When It Comes To Flavors, The Heat Is On

It used to be only some like it hot; today, everyone enjoys spicy foods.

By Deborah Cassell, Contributing Editor

Share Print Related RSS

It's hard to remember a time when grocery stores didn't carry a variety of salsas or Asian-flavored frozen meals. Now, more than ever, consumers have a spicy palate. Call it a culinary heat wave.

"Americans' growing fondness for ethnic foods and cooking has increased demand for ethnic-inspired seasoning blends and flavors in a wide variety of foods, from snacks and soups to meats and sandwiches," says Joanne Ferrara, senior director of research & development at Spicetec Flavors & Seasonings (SFS) (www.spicetec.com), a unit of ConAgra Foods, Omaha, Neb.

For example, she continues, "We have seen an increasing interest in crafting custom-fit seasoning blends that incorporate flavors like Indian masala and Thai basil in chips, crackers and meat rubs."

Asian sauces such as curry blends from India, Singapore and Thailand; tare basting sauce; Tonkatsu sauces from Japan; and the wide array of moles from Mexico also are increasing in popularity, Ferrara adds.

"These trends are appearing across categories, in retail, foodservice and food manufacturing," she says. To that end, Spicetec spends a lot of time "working with customers to pinpoint the flavors and formats to which their specific target customer will respond.

"Today's consumers are exposed to more diverse cuisines and are anxious to try new foods, particularly the large millennial population that spans ethnic and socioeconomic demographics," Ferrara says. "This group is well-travelled and comfortable with flavors popularized by celebrity chefs, Food Network and farmers' markets.

Judson McLester, executive chef/ingredient sales manager for McIlhenny Co./Tabasco Brand Products (www.tabasco.com), Avery Island, La., agrees. "Although trends traditionally get their start in fine dining, the retail market, in many cases, is jumping on flavor trends to capture the food dollar before those trends have materialized in foodservice operations," he explains. "Consumers can just walk down the chip aisle and see a plethora of new flavor and heat combinations, giving them more choices than ever before to experiment with flavors."

He too credits television cooking networks, magazines and mainstream media for exposing consumers to the culinary world. However, he notes, "Complexity of flavor is not all about adding heat to foods — it really is about the source from which that flavor is derived."

As such, he says, "each of the peppers used in the Tabasco family of flavors has a distinctive flavor and complexity, whether it comes from a jalapeno, chipotle, habanero or cayenne pepper." The company then adds other flavorful ingredients to build in additional complexity.

Consumers across the country are drawn to ethnic-inspired foods.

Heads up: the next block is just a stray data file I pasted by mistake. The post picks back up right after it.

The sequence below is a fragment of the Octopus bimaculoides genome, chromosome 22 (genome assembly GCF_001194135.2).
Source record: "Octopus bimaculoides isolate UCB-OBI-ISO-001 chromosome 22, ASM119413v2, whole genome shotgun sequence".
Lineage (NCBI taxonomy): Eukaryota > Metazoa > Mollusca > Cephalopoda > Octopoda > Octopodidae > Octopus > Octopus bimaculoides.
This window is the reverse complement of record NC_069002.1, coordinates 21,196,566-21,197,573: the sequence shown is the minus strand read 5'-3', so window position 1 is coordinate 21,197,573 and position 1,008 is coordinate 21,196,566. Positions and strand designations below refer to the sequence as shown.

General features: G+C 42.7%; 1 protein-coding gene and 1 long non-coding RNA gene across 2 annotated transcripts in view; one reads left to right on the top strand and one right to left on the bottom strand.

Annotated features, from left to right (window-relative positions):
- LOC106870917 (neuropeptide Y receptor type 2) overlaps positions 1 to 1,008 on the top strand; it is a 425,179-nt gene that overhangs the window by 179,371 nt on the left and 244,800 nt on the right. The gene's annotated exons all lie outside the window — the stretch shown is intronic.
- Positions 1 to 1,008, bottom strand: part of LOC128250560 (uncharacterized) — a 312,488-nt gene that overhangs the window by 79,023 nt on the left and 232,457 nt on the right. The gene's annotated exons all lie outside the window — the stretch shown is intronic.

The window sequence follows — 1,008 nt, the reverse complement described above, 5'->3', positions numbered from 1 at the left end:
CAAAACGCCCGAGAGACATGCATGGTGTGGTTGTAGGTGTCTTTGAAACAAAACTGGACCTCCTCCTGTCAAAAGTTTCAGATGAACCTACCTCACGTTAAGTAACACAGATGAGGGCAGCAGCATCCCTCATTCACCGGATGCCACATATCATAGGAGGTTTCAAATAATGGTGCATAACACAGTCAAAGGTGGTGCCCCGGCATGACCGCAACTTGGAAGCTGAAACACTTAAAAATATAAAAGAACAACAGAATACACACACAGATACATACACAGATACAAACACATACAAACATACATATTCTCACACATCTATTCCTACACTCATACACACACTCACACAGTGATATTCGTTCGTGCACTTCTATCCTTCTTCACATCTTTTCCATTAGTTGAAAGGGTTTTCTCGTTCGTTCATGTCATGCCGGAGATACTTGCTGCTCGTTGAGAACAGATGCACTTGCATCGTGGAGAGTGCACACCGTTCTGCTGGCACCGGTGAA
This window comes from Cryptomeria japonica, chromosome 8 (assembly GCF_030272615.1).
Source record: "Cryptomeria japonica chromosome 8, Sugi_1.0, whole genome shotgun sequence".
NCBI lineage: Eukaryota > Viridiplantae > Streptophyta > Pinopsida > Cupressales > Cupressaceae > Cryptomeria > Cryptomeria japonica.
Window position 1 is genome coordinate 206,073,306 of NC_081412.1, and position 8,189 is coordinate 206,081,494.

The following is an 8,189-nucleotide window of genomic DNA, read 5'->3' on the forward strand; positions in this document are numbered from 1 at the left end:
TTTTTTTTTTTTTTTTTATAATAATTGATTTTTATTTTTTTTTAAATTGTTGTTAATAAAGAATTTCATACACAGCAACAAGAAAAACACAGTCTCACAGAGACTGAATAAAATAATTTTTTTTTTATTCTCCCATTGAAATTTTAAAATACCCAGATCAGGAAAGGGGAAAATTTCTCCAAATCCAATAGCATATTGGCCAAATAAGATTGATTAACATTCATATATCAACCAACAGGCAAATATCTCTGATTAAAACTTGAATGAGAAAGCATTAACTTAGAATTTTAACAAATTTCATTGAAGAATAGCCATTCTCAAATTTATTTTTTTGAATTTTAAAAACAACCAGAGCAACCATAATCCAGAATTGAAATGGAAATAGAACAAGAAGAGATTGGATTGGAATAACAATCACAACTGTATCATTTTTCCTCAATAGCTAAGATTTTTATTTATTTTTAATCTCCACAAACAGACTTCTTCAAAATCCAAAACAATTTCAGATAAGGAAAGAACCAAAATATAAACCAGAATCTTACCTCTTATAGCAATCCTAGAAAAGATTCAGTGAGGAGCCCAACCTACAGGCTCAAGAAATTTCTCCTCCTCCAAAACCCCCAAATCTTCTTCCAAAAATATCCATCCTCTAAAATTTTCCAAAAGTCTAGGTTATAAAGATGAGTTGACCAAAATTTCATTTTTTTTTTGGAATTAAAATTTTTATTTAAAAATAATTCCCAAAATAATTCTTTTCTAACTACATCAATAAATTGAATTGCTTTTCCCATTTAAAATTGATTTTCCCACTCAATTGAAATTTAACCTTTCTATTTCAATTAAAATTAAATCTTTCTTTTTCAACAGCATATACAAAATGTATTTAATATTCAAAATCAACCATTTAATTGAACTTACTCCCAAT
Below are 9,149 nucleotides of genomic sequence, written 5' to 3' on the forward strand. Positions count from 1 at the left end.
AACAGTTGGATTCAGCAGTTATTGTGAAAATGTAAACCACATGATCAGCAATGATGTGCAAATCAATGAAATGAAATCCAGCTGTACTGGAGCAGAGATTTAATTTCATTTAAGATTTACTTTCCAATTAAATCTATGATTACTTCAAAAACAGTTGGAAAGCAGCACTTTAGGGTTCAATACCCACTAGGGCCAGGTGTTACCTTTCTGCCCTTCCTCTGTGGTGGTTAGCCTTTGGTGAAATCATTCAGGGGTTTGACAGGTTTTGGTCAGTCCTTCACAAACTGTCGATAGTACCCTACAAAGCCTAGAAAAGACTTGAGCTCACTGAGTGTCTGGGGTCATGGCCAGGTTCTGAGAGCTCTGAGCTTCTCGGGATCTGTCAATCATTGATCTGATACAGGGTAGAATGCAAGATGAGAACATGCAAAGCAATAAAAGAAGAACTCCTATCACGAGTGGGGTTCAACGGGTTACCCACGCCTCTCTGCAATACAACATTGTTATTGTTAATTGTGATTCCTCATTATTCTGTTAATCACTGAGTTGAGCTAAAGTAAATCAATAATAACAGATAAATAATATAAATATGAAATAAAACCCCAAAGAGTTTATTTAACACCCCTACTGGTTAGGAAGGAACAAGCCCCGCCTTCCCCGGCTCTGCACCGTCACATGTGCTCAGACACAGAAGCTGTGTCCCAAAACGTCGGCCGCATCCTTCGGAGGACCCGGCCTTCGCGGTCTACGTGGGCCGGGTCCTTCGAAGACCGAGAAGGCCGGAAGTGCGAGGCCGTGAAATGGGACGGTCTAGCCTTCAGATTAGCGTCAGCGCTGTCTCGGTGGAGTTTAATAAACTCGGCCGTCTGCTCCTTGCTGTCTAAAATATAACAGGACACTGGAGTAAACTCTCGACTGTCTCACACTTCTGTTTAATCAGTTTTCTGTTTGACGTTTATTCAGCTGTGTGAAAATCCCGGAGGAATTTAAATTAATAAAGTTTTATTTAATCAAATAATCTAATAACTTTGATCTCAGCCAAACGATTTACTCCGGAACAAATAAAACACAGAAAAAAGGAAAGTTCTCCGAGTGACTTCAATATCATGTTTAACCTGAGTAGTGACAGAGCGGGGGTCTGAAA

"It's common for flavor trends like spicy Mexican and Indian foods to start on the West and East Coasts and move inward, but that's changing," Ferrara asserts. "We're seeing new flavor trends pop up all over the country and quickly spread. Immigrant populations bring new flavors and food media and blogs have helped spread spicy flavor trends fast."

Although spicier foods traditionally have been more popular in U.S. Hispanic and Asian markets, McLester notes, a national push for more complex, spicy flavors has resulted in flavor experimentation in the Midwest, for example. Hotter foods also are trending with 18-35-year-olds and male "chef hobbyists" who go grocery shopping and do more cooking in their households, he says.

Ferrara also notes more regionally based flavors – such as Memphis, Kansas City or Carolina Gold barbecue; Caribbean flavor profiles that combine savory character and heat plus citrus notes (orange, pineapple, lime); and specific chili peppers such as guajillo and pasilla. Other sought-after seasonings include Latin flavors for meat applications, particularly steak, turkey and pork; Chimichurri, "an Argentinian delight," made with fresh herbs and spices; and Carnitas (made with garlic, cumin, orange juice).

Asian flavors such as sweet spicy Thai, orange Mandarin, ginger raspberry and teriyaki hot wok marinades are appearing in meat and poultry, too. Indian flavors such as coconut curry and tandoori, which are laden with spices and vibrant color, also go well with poultry. Island flavors, such as Jerk seasoning — which blends allspice, bay, coriander and thyme — can be used in both pork and chicken dishes.

McIlhenny maintains the heat in its newest consumer product. For Tabasco Buffalo Style Hot Sauce, "We identified the best quality cayenne peppers, then worked with our farmers to perfect their method of growing them so that quality remains consistent," says McLester.

Interestingly, he points out, Europe is seeing more American-style applications on its menus, including spicy Buffalo wings — proof that the heat is on overseas, as well.

Share Print Reprints Permissions

What are your comments?

You cannot post comments until you have logged in. Login Here.

Comments

No one has commented on this page yet.

RSS feed for comments on this page | RSS feed for all comments